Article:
Bible Readings for June 13th
Exodus, Leviticus, Numbers, and Deuteronomy are filled with regulations for the Levitical priests in Israel, and in yesterday’s reading from Deuteronomy 17, Moses laid out the requirements for the kings of Israel. In Deuteronomy 18, Moses gives instruction for the last of the three major Old Testament offices: the prophets. There are two important provisions in this passage that we will look at today.
First, Yahweh gave objective criteria by which Israel could evaluate their prophets: under no circumstances should a prophet ever speak in the name of another god (Deut. 18:20), and prophets who claimed to speak in the name of Yahweh would be judged on the basis of whether or not what they said actually came to pass (Deut. 18:21–22). The punishment for failure at either of these two points was death (Deut. 18:20).
It’s fascinating to see how these requirements are tweaked in the New Testament. There, all prophecy is judged by what the preacher says about Jesus. In order to be accepted, the teaching must confess Jesus Christ’s full deity (1 John 2:18–27), his full humanity (1 John 4:1–6), his absolute lordship (1 Cor. 12:3), and his gospel of free grace (Gal. 1:6–9). Notice that the two criteria for Old Testament prophets have merged into a single criterion in the New Testament: all teaching must proclaim the truth of the person and work of the Lord Jesus Christ.
Second, we read twice in Deuteronomy 18 that a new prophet will be like Moses (Deut. 18:15, 18). We know that this prophet will be an Israelite, since he will be “raised up from among [Israel’s] brothers” (Deut. 18:18), and we know that this prophet will have (at least) the same level of authority and influence as Moses, speaking directly the words of Yahweh with the authority of Yahweh behind him.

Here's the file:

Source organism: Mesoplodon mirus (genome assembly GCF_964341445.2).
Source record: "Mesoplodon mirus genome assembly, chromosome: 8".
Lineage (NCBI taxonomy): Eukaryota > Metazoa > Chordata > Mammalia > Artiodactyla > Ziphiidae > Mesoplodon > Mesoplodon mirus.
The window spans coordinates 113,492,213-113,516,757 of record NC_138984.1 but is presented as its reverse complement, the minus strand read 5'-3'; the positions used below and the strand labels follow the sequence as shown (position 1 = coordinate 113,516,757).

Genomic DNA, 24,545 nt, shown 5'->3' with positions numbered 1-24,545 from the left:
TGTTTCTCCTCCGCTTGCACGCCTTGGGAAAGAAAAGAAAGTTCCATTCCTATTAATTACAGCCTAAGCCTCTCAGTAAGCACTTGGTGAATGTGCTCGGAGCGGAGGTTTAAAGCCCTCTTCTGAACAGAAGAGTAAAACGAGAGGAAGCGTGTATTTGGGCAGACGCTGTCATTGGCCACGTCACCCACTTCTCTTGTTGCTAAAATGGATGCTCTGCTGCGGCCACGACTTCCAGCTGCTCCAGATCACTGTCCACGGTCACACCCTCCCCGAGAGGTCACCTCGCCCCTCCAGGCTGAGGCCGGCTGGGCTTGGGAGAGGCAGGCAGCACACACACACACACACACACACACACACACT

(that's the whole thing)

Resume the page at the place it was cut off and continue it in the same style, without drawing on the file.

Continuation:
And when we get to the gospels, we find that Jesus made no secret of the fact that he was that prophet. When Jesus gave the Sermon on the Mount, he went up on a mountain and taught the law to God’s people, just like Moses had done at Mount Sinai, except that Jesus taught “as one who had authority” (Matt. 7:29)—that is, not as someone who merely passed along the law that he had received from Yahweh, but as the lawgiver himself.
This is what the author of Hebrews meant in the opening lines of his letter: “Long ago, at many times and in many ways, God spoke to our fathers by the prophets, but in these last days he has spoken to us by his Son…” (Heb. 1:1–2). No longer does God reveal himself a little bit at a time, prophet by prophet—in Jesus, God revealed himself fully.
Yahweh has raised up his prophet like Moses—therefore, it is to Jesus we must listen.
Scripture quotations are from The Holy Bible, English Standard Version copyright © 2001 by Crossway Bibles, a division of Good News Publishers. Used by permission. All rights reserved.